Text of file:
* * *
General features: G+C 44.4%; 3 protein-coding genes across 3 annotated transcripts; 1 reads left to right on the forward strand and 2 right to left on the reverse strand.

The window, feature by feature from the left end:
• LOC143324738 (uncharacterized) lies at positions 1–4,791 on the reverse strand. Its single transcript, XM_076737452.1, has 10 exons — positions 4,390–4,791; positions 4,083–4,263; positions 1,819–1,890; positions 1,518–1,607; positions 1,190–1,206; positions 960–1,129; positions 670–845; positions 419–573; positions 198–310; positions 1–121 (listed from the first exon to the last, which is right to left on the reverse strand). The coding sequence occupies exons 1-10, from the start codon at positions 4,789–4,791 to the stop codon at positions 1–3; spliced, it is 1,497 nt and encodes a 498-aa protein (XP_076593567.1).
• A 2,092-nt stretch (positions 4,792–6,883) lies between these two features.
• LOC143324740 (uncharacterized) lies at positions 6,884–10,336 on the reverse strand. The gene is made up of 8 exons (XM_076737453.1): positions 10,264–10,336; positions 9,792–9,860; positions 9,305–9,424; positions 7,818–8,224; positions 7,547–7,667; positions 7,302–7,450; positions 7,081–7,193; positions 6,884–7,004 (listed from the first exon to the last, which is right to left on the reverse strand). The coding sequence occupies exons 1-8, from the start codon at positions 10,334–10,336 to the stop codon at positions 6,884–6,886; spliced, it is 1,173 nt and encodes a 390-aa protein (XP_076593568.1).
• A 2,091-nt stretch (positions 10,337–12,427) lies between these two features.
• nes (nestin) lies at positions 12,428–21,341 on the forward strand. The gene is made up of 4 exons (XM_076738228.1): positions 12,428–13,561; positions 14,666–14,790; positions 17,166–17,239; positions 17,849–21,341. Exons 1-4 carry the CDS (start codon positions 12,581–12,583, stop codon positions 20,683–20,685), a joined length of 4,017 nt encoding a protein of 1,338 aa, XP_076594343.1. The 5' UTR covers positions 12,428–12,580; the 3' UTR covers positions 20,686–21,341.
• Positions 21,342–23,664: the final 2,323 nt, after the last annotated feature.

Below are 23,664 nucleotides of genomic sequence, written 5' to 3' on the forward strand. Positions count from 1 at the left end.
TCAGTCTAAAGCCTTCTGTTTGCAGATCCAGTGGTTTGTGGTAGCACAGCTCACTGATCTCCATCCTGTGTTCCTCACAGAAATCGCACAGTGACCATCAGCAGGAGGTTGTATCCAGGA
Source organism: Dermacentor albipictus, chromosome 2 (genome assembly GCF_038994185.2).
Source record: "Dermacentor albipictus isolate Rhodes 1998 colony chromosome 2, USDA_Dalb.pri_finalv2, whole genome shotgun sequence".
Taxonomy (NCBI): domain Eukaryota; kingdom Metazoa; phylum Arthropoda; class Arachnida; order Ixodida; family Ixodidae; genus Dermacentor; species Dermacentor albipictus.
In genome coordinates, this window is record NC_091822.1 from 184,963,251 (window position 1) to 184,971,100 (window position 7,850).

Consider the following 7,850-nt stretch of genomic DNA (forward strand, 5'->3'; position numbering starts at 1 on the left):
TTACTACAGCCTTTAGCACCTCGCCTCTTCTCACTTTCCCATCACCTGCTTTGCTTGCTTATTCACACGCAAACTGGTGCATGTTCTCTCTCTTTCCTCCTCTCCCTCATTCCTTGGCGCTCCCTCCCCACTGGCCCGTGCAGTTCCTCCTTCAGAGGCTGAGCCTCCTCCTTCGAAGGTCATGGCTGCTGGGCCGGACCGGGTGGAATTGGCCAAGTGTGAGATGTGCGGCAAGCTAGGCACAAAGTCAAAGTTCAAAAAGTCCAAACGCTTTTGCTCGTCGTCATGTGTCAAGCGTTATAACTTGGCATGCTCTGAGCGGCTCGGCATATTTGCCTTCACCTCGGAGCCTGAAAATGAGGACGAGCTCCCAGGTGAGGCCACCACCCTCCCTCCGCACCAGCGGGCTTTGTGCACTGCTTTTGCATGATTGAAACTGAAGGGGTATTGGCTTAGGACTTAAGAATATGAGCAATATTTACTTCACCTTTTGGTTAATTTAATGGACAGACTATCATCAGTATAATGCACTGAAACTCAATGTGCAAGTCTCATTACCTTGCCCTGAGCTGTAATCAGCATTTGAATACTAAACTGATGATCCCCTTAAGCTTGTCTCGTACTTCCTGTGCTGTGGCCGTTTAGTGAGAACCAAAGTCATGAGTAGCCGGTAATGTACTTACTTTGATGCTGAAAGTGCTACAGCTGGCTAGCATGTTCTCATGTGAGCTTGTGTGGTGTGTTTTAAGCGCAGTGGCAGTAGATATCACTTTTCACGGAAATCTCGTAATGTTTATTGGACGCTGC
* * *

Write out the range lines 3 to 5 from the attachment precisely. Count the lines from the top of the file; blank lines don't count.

• LOC143324738 (uncharacterized) lies at positions 1–4,791 on the reverse strand. Its single transcript, XM_076737452.1, has 10 exons — positions 4,390–4,791; positions 4,083–4,263; positions 1,819–1,890; positions 1,518–1,607; positions 1,190–1,206; positions 960–1,129; positions 670–845; positions 419–573; positions 198–310; positions 1–121 (listed from the first exon to the last, which is right to left on the reverse strand). The coding sequence occupies exons 1-10, from the start codon at positions 4,789–4,791 to the stop codon at positions 1–3; spliced, it is 1,497 nt and encodes a 498-aa protein (XP_076593567.1).
• A 2,092-nt stretch (positions 4,792–6,883) lies between these two features.
• LOC143324740 (uncharacterized) lies at positions 6,884–10,336 on the reverse strand. The gene is made up of 8 exons (XM_076737453.1): positions 10,264–10,336; positions 9,792–9,860; positions 9,305–9,424; positions 7,818–8,224; positions 7,547–7,667; positions 7,302–7,450; positions 7,081–7,193; positions 6,884–7,004 (listed from the first exon to the last, which is right to left on the reverse strand). The coding sequence occupies exons 1-8, from the start codon at positions 10,334–10,336 to the stop codon at positions 6,884–6,886; spliced, it is 1,173 nt and encodes a 390-aa protein (XP_076593568.1).